The Boc-protected hexarnethylenediamine carbamate derivative of FK506 was deprotected and N-bromoacetylated in situ by treatment with bromoacetic anhydride as described in Robey, F. A. and Fields, R. L., Anal. Biochem., 177:373-377 (1989). The product was purified by flash chromatography and its structure was confirmed by fast atom bombardment-HRMS. The L and D activator peptides CGSDALDDFDLDMLGSDALD-DFDLDMLGS-NH2 (SEQ ID NO:1) were synthesized by standard solid phase peptide synthesis (rink resin)/deprotection methods, purified by reversed-phase HPLC, and characterized by amino acid analysis and HRMS. The bromoacetylated FK506 derivative and activator peptide were coupled using a procedure reported for protein ligation [Muir, T. W., et al., Biochemistry, 33:7702-7708 (1994)]. Briefly, the activator peptide (650 μg, 0.21 μmol) was combined with bromoacetylated-FK506 (250 μg 0.23 μmol) in 300 μl of 95% dimethyl-formamide/5% 0.1M sodium phosphate buffer (pH 7) and the reaction was allowed to proceed overnight at room temperature. The product was purified by anion-exchange chromatography on a Waters Gen-Pack FAX HPLC column (4.6×100 mm) using a gradient of 5-45% B over 40 min (eluent A: 25 mM Tris-HCl, pH 7.5/10% Ch3CN; eluent B: eluent A+1.0 M NaCl). After desalting on a C18 Waters Sep-Pack Cartridge, the product was eluted with 9:1 acetonitrile/water and lyophilized. L-1 and D-1 conjugates were quantified by amino acid analysis and characterized by electrospray-ionization mass spectroscopy (negative ion absorption mode).
In Vitro Transcription. HeLa nuclear extracts were prepared as described in Dignam, J. D., et al., Nucleic Acids Res., 11:1475-1489 (1983). GAL4(1-147)-VP16(413-490) was overexpressed and purified as described [Chasman, D. J., et al., Mol. Cell. Biol., 9:4746-4749 (1989)]. The expression vectors coding for GAL4(1-94), and GAL4(1-94). FKBP12 were sub-cloned into pl.M1 [Sodcoka, M., et al., Bioorganic. Med. Chem. Lett., 3:1089-1094 (1993)] and the resulting fusion proteins were overexpressed and purified to homogeneity essentially as described for GAL4(1-147)-VP16(413-490). In vitro transcription assays were performed as described in Carey, M., et al., Science, 247:710-712 (1990). The mixtures contained 25 μl of HeLa nuclear extract (3.15 mg/ml) in Dignam D buffer (20 mM Hepes, pH 7.9/100 mM KCl/20% glycerol/0.2 mM EDTA/0.5 mM DTT/0.5 mM phenylmethylsufonyl fluoride), 8 mM MgCl2, 10 mM ammonium sulfate, 1% PEG 8000, 0.1 mg/ml BSA, 8 units RNA guard, 200 ng of 1% PEG 8000, 0.1 mg/ml BSA, 8 units RNA guard, 200 ng of pGEM3 as carrier, 30 ng of template pG5E4T and either no GAL4 protein or an amount sufficient to give >90% protein-DNA complex, as determined by independent gel-shift assays. The optimal amount of compounds L-1 and D-1 was titrated by transcription in vitro. GAL4-FKBP was preincubated 10 min at room temperature with 10 molar equivalents of coactivator L-1 or D-1 followed by a 10 min incubation time with the reporter template. After addition of the nuclear extract and further preincubation for 15 min at room temperature, the reaction was initiated by addition of 2 μl of rNTP mix 10 mM. After 1 h at 30° C., the reaction was terminated and the reaction products were purified and analyzed by primer extension as described [Carey, M., et al., Science, 247:710-712 (1990)]. Each experiment was repeated a minimum of three times.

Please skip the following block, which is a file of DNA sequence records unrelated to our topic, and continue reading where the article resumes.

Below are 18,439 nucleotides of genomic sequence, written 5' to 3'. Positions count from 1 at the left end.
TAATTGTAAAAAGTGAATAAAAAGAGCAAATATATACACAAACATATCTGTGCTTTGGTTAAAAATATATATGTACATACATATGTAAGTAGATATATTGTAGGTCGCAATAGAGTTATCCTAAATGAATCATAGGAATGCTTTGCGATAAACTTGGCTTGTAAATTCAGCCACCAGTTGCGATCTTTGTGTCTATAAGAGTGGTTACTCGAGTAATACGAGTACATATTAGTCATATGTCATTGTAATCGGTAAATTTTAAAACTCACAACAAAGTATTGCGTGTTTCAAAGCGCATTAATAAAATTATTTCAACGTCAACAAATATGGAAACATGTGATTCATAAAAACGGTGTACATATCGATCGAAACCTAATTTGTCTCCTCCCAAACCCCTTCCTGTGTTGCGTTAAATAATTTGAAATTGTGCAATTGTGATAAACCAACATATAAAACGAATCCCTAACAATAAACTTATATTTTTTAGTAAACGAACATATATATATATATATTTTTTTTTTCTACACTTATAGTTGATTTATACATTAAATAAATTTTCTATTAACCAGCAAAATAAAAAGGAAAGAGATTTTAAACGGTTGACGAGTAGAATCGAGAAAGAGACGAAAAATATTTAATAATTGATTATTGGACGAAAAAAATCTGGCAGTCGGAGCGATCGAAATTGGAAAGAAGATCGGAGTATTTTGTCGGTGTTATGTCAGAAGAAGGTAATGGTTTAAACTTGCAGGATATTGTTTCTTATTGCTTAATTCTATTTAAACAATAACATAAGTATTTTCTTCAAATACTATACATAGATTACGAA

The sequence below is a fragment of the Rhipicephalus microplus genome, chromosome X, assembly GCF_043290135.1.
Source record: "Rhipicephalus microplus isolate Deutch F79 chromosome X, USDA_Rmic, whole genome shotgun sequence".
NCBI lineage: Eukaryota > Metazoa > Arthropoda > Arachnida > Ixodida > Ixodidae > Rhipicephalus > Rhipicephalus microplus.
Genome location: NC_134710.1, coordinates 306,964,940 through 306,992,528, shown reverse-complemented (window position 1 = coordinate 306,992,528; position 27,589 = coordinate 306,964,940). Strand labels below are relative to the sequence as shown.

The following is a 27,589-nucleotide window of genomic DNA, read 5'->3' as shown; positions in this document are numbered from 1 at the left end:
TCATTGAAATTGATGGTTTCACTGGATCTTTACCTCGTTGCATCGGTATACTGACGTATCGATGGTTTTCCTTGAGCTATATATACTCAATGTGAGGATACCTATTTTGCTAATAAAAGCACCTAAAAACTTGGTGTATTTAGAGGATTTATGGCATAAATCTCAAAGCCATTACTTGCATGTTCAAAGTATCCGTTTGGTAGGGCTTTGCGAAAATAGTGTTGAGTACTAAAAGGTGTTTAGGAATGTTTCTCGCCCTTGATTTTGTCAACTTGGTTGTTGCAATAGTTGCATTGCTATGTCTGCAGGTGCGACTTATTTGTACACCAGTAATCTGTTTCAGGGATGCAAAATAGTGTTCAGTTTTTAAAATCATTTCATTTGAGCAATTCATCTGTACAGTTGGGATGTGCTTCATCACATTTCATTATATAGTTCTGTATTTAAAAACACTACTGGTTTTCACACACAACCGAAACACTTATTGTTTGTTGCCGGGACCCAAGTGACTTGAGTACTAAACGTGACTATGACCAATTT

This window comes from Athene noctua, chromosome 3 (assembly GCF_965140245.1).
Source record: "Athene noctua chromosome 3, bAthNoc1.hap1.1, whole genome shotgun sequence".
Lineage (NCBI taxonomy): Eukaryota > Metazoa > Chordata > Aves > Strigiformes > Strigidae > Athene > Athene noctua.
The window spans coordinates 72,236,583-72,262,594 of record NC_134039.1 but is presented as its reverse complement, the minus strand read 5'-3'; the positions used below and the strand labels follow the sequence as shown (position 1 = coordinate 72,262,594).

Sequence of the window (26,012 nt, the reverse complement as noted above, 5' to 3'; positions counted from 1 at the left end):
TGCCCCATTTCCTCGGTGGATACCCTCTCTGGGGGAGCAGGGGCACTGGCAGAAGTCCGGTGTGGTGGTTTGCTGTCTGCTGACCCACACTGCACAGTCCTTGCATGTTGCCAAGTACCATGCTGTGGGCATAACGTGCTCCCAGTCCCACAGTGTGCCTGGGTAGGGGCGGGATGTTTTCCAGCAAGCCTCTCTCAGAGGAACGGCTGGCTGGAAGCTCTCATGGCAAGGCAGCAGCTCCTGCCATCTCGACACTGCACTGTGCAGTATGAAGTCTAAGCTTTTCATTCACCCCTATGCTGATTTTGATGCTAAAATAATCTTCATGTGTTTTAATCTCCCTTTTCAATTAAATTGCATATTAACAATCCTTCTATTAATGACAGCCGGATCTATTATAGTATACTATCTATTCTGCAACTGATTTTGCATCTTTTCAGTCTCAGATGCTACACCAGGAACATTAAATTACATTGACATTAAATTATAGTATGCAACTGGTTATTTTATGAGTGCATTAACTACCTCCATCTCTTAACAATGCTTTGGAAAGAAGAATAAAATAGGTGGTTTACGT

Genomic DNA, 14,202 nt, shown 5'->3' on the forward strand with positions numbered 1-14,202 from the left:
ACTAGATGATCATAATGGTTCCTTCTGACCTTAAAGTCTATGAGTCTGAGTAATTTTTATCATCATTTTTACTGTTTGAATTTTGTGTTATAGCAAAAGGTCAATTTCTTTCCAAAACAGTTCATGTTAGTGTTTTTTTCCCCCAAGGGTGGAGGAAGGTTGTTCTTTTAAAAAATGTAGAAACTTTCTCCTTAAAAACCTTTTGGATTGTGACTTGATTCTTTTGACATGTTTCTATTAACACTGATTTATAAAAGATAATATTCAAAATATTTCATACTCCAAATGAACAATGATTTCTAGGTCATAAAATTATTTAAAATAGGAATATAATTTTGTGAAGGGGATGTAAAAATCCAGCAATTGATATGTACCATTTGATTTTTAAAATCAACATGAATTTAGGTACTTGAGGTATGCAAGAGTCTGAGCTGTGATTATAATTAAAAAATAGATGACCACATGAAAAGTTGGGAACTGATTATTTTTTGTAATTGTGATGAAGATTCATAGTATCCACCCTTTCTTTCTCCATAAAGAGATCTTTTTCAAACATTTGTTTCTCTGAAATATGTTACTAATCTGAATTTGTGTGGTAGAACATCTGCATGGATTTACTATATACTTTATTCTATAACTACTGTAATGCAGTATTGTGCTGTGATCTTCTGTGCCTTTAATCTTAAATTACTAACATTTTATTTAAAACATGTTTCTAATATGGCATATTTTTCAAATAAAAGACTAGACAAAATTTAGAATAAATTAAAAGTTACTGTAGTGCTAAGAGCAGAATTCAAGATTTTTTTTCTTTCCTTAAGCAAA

In Vitro Transcription. Jurkat cells were maintained in RPMI 1640 media containing 10% (vol/vol) calf serum, L-glutamine and 1% (vol/vol) penicillin/streptomycin. Cells plated in a six-well tissue culture plate (2×106 cells per well) were transfected (6 μl DMRIE-C; GIBCO/BRL) with 2 μg each of G5IL2SX and GF3. After 24 h incubation, the medium was removed and the cells were resuspended in fresh Opti-Mem I reduced serum medium and atiquoted into a 96-well microtiter plate (2×106 cells per well). Various concentrations of L-1 and D-1 in DMRIE-C were added to the cells. After 24 h, aliquots were removed and assayed for secreted alkaline phosphatase (SEAP) activity as described in Belahaw, P. J., et al., Proc. Natl. Acad. Sci. USA, 93:4604-4607 (1996). In competition experiments, 1 μM rapamycin was added at the same time as D-1.